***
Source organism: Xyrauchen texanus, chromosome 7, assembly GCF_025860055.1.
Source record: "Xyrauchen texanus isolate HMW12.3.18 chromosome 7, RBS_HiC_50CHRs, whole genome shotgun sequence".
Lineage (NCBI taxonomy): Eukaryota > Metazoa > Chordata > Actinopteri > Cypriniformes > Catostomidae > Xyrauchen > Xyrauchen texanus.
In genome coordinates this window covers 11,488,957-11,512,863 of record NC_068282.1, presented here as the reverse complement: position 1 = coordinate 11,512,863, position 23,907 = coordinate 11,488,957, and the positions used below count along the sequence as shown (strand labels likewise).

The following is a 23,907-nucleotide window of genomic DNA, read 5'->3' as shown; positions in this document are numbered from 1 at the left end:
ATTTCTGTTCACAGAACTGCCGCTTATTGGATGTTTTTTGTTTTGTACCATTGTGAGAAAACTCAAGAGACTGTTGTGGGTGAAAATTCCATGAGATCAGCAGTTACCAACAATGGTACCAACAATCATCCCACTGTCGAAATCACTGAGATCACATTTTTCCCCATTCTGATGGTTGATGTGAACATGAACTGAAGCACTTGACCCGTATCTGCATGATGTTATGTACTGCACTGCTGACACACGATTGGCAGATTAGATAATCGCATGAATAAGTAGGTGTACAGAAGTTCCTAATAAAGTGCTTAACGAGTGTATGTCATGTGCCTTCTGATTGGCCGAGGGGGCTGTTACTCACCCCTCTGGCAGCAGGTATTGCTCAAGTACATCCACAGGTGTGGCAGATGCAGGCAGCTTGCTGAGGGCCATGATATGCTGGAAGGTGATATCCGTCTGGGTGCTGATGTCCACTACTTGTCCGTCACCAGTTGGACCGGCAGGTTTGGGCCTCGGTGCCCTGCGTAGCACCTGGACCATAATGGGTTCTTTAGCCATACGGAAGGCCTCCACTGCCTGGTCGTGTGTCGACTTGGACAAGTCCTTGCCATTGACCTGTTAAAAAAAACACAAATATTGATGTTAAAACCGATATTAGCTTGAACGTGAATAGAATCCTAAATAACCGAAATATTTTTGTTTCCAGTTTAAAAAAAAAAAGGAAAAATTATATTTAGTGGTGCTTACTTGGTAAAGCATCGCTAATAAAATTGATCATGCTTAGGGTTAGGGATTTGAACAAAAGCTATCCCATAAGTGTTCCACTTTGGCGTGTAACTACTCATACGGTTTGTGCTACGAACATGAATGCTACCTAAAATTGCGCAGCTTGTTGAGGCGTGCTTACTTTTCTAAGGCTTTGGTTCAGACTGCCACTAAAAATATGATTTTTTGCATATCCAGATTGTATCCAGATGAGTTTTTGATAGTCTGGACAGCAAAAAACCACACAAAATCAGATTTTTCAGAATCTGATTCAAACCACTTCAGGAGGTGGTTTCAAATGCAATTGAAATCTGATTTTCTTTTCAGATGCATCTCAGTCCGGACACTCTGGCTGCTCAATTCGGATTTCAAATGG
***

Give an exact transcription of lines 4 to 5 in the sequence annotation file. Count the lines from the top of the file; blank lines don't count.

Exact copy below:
In genome coordinates this window covers 11,488,957-11,512,863 of record NC_068282.1, presented here as the reverse complement: position 1 = coordinate 11,512,863, position 23,907 = coordinate 11,488,957, and the positions used below count along the sequence as shown (strand labels likewise).

The following is a 23,907-nucleotide window of genomic DNA, read 5'->3' as shown; positions in this document are numbered from 1 at the left end: